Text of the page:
Andrei Akulov, Strategic Culture
The Foreign Minister of the European Union (EU), Catherine Ashton, confirmed yesterday that henceforth any EU member state has the right to decide how to best in their opinion act on arms exports to Syria. She clearly said that any weapon sent to Syria should "aim to ensure the protection of civilians." And that EU governments should review the position on sanctions against Syria, before the 1st of August. It is a movement that can aggravate the Syrian tragedy.
The EU seems keen to meddle in that civil war. Perhaps there are also plans for immediate shipment of weapons to the 'rebels', but the European Union has sent a clear signal to the world that it is yaking a unilateral step, first, in the direction of intensifying efforts to disappoint the only measure in that all hopes are deposited: the peace conference proposed by Russia and supported by the U.S..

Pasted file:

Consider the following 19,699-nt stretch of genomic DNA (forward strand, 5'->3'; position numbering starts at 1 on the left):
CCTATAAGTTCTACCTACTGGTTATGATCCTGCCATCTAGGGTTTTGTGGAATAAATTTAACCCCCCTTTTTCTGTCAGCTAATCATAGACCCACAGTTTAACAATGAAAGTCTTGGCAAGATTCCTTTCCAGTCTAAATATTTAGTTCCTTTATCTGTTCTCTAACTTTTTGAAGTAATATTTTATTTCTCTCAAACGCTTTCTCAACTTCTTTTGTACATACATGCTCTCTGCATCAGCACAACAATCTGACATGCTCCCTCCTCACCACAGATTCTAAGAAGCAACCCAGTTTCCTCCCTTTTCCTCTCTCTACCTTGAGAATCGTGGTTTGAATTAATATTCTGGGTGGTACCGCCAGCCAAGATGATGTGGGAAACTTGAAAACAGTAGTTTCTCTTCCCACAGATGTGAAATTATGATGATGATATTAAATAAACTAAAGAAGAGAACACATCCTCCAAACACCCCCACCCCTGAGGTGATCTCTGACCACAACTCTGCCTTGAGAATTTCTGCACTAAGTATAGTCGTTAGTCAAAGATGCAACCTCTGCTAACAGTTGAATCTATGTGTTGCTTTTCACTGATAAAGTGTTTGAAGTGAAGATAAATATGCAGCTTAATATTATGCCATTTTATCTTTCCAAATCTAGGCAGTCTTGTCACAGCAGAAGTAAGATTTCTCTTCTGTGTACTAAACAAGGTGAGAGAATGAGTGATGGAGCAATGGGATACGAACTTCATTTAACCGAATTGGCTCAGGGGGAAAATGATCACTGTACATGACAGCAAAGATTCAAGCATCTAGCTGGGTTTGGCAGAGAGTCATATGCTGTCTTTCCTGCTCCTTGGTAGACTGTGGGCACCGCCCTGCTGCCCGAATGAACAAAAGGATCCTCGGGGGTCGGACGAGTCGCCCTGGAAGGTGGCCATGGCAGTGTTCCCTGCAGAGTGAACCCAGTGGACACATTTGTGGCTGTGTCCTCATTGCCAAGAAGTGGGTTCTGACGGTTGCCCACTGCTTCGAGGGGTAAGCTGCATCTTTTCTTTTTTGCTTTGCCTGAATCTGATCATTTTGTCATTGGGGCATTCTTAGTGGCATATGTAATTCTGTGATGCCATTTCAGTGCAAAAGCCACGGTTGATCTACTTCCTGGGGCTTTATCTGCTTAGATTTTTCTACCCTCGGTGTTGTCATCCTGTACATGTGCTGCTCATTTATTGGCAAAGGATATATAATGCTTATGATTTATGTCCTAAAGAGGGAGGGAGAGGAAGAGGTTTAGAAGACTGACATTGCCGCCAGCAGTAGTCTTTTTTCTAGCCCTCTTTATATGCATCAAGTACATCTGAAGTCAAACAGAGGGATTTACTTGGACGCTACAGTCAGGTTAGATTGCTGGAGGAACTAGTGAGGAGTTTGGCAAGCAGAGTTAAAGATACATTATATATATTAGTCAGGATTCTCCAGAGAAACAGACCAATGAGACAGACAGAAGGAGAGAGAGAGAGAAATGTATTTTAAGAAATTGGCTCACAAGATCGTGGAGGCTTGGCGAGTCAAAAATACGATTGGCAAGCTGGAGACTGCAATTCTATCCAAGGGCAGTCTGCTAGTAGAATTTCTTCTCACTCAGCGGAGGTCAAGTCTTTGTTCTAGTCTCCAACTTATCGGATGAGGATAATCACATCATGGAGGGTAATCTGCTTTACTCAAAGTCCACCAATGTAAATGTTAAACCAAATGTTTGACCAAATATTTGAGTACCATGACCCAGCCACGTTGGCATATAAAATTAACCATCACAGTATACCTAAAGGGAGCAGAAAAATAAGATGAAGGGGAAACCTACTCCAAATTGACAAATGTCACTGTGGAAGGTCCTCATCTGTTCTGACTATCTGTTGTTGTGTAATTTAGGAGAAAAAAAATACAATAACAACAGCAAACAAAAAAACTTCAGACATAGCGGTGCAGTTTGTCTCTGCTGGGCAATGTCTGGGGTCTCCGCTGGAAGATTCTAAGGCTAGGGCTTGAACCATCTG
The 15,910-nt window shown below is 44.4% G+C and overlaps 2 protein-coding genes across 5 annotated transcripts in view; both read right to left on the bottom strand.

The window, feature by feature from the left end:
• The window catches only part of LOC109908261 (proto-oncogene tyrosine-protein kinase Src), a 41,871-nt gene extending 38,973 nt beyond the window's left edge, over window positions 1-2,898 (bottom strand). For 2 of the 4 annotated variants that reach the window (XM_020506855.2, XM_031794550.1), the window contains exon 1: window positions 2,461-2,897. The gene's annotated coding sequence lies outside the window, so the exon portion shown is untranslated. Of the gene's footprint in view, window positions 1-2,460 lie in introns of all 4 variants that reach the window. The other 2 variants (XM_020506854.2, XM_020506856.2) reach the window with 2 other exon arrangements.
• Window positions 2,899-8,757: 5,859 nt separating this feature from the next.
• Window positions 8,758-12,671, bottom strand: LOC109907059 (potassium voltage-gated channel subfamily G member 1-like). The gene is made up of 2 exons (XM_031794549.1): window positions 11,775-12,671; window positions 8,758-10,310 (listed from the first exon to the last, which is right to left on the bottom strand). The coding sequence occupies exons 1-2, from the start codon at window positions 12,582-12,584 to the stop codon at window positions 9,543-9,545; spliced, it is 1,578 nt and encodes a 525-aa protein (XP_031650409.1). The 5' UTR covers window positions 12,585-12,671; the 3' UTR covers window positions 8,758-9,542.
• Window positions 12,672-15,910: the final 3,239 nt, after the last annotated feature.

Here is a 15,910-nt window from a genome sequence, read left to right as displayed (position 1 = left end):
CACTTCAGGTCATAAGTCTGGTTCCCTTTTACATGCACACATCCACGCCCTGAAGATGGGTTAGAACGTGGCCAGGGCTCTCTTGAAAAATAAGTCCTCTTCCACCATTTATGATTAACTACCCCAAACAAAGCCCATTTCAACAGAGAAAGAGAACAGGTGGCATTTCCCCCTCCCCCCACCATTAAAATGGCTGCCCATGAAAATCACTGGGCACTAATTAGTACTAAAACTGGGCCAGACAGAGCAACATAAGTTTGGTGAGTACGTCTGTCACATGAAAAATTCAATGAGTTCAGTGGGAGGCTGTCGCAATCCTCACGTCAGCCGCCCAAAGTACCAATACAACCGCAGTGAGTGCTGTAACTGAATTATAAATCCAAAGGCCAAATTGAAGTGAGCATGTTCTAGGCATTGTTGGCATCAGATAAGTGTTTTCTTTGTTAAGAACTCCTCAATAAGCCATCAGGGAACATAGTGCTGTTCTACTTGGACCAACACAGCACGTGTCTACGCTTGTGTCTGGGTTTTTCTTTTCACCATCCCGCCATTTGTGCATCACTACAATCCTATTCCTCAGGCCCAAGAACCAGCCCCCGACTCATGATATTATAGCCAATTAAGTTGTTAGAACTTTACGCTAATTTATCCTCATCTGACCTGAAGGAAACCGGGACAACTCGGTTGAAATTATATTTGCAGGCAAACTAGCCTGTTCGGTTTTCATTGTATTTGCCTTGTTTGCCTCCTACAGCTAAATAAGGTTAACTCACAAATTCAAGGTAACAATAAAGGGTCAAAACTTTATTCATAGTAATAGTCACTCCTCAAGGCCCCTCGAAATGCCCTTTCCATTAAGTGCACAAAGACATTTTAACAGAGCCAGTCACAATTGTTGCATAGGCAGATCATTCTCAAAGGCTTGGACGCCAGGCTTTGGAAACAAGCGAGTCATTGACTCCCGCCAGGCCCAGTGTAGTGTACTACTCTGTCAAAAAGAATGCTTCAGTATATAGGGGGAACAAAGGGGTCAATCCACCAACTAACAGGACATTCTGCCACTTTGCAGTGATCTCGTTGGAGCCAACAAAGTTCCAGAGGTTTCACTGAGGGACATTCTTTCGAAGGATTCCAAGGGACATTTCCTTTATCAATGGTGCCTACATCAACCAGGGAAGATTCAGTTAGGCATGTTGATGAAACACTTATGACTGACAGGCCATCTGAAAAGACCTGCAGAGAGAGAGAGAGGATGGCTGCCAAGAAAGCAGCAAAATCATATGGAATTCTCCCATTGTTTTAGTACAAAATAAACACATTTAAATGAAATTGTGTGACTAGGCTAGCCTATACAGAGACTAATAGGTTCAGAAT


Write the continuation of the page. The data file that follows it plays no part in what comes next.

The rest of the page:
"It was a tough decision for some countries, but necessary and proper to strengthen the international commitment in order to achieve a diplomatic solution to the conflict in Syria" - said William Hague, the British Minister of Foreign Affairs, in a written statement. "It was important for Europe to send a clear signal to the Assad government, that it will have to negotiate seriously, and that all options remain on the table if they do not."
Complete nonsense. There is only one way to interpret all this: they gave an ultimatum to Syria, just before the conference. comply with the European Union, or ...else.
It seems, rather, that they stuck a bull in a china shop. This is not an example of salvageable diplomacy .